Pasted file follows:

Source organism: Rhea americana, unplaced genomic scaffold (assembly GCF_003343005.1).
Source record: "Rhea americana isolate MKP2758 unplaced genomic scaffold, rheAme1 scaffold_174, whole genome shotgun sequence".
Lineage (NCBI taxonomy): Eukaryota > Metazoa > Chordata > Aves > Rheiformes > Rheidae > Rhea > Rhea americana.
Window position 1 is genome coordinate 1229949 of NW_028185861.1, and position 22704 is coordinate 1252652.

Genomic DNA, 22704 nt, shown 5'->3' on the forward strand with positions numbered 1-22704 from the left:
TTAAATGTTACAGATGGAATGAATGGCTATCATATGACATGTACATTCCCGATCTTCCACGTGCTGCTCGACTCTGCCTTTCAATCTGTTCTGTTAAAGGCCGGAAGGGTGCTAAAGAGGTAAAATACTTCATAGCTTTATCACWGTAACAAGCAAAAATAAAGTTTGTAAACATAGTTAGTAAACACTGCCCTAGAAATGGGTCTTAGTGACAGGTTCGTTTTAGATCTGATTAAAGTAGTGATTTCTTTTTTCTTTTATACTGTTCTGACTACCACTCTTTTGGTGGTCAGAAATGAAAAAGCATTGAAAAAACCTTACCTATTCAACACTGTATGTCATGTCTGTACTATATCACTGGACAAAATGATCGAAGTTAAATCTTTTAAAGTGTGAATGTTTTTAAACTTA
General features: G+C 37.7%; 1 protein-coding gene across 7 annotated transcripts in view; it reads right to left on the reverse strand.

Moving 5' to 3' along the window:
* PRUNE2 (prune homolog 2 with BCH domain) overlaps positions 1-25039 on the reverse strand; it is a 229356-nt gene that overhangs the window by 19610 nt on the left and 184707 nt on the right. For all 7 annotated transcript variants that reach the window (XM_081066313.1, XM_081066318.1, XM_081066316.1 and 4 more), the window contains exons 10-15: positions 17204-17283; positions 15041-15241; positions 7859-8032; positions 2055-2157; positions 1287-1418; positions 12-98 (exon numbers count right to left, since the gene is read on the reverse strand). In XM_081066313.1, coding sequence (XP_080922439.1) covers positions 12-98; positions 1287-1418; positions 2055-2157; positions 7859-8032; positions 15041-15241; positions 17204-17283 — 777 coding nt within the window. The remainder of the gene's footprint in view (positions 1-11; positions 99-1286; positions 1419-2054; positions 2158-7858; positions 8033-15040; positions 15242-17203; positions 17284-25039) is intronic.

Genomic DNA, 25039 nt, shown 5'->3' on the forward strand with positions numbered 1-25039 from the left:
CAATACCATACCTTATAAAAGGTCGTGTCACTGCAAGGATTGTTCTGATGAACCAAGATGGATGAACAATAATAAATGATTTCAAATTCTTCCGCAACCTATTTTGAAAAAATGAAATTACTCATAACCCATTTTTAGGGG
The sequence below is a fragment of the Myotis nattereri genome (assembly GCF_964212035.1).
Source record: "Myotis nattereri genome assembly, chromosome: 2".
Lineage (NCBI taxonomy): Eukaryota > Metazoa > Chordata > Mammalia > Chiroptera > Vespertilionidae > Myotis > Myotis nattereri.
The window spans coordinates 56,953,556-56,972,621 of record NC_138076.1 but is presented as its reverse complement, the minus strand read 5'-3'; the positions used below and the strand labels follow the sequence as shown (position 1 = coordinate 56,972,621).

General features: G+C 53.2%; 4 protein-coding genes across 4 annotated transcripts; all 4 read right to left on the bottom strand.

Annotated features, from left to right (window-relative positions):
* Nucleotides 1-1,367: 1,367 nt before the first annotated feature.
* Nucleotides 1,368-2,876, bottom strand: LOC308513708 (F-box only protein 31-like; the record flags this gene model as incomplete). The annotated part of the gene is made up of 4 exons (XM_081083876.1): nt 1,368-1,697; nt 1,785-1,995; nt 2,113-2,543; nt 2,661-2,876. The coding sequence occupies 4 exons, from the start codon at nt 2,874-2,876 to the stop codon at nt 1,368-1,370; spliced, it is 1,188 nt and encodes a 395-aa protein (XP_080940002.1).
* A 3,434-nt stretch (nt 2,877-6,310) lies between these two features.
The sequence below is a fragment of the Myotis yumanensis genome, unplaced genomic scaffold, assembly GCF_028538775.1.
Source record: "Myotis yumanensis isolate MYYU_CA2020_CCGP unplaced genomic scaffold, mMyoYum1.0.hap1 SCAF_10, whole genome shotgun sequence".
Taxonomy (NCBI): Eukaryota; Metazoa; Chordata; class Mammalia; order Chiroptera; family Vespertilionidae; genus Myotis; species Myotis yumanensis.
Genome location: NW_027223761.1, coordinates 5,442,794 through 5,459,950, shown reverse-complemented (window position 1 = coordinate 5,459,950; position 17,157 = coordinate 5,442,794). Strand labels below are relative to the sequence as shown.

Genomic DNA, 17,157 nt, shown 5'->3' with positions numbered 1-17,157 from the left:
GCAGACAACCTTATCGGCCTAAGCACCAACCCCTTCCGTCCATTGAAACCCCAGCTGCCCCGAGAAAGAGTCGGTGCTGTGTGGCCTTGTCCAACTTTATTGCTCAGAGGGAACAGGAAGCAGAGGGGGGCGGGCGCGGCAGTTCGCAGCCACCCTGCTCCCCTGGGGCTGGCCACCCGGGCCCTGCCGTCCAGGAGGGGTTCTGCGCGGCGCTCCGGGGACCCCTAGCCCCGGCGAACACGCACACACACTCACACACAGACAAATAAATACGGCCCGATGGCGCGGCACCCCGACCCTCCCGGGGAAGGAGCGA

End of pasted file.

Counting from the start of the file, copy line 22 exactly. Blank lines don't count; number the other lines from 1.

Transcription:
Source record: "Myotis yumanensis isolate MYYU_CA2020_CCGP unplaced genomic scaffold, mMyoYum1.0.hap1 SCAF_10, whole genome shotgun sequence".